One summer, I discovered an old book collection centering around a character named Elsie Dinsmore and given to my grandmother in the mid-1880s. Elsie led a horribly pathetic life. The series was inundated with evil cousins, cold grandparents, the Ku Klux Klan, a completely self-centered father and a loving “Mammy.” I became obsessed. Night after night I devoured the heartbreaking tale of Elsie’s life. Sometimes I simply had to put the book down and sob uncontrollably. It was at that point that my mom, watching me literally racked with sobs, would suggest we go for ice cream. As we wound along tree-shrouded county roads, I would choke out an explanation of what had been done to Elsie now. By the time we reached town, all that remained of my venture in Elsie’s world was a swollen face and tear-stained T-shirt.

Some people might question the value of Elsie Dinsmore books as opposed to television. After all, all the Brady Bunch had to worry about was too many kids and not enough bathrooms. But, despite the enormous amount of ice cream my mom had to buy that summer, she fostered my interest in Elsie Dinsmore and old books in general. In fact, on trips to Traverse City, we always included a stop at Arnold’s Book Store, where, even though I was only 10 years old, they always treated me as a collector of value. To this day, the smell of an old book conjures up images of a slightly musty day bed and the rhythmic waltz of moths on the screen.

Each Friday, my dad would deposit a gaggle of gangling adolescents at the cottage doorstep—friends from downstate coming north for an adventure. It was always a treat when his cargo included my friend, Carol. Stoked with neighborhood gossip, she was a lifeline to a world that seemed far away; a lifeline I was never sure I wanted connected. One summer she reported on a Campfire Girls’ slumber party, on nightly news images of tanks and soldiers shutting off Detroit during the riots and on a new television show being advertised called The Mod Squad. Then it was my turn to tell of my summer thus far. Well, I had gone in the swampy part of the lake to retrieve the rowboat paddle and emerged with no less than six bloodsuckers on one leg and my brother had to pour salt on them to get them off. Then there was the neighborhood barbecue when we put on an aquatic show. My oldest sister waterskied past, clad in her two-piece suit and waving to the crowd with both hands as she balanced on one ski, her free leg holding the handle of the rope tow. I had been to Cyprus Gardens the year before and assured Carol that nothing could compare to this. My brother, not to be outdone, came by next waving with both hands—the rope tow handle placed around his neck. I recalled how my mother casually put down her chicken and walked to the end of the dock with this lovely, albeit frozen, smile on her face, happily waving them to shore. I think he was grounded. Even I was fooled by mom’s smile.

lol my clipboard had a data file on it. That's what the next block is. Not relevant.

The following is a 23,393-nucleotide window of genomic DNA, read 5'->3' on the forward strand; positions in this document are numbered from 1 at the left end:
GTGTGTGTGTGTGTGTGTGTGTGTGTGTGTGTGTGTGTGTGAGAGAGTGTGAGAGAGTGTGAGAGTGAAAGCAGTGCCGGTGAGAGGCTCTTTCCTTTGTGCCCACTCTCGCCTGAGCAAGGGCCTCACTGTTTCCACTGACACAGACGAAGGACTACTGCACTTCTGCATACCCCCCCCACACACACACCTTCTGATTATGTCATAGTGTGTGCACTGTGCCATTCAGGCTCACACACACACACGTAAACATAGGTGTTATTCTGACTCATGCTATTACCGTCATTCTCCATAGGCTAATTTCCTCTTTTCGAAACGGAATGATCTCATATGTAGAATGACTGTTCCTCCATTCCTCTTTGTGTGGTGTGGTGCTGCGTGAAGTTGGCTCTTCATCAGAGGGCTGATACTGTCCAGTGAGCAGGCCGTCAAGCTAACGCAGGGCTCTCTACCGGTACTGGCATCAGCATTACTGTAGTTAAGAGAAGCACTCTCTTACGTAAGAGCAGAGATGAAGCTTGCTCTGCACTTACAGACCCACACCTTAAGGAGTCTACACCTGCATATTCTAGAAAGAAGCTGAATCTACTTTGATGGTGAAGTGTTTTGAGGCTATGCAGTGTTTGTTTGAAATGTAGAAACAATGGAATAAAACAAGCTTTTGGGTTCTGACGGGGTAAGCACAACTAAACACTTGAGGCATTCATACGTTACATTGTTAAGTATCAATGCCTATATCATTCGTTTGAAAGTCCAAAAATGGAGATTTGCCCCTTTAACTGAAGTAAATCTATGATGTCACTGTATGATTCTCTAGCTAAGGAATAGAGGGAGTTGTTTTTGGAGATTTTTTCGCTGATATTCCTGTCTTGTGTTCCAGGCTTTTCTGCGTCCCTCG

By the end of her stay, we had forgotten about the Campfire Girls and the tanks. That was reality; summertime up North was pure fantasy. Given the choice, few people, even kids, choose reality. And, as hard as I tried, I found that I just couldn’t hold on to that fantasy after I went home. That knowledge of the inability to translate cottage life to the real world only made the summers more precious. As a family we would say that this year we would play more card games at home, we’d get that Monopoly game off the shelf in the basement. But that pit in my stomach on the day we were to leave, that very real ache in my heart as I stood on the dock for the last time, told me that nothing would be the same tomorrow.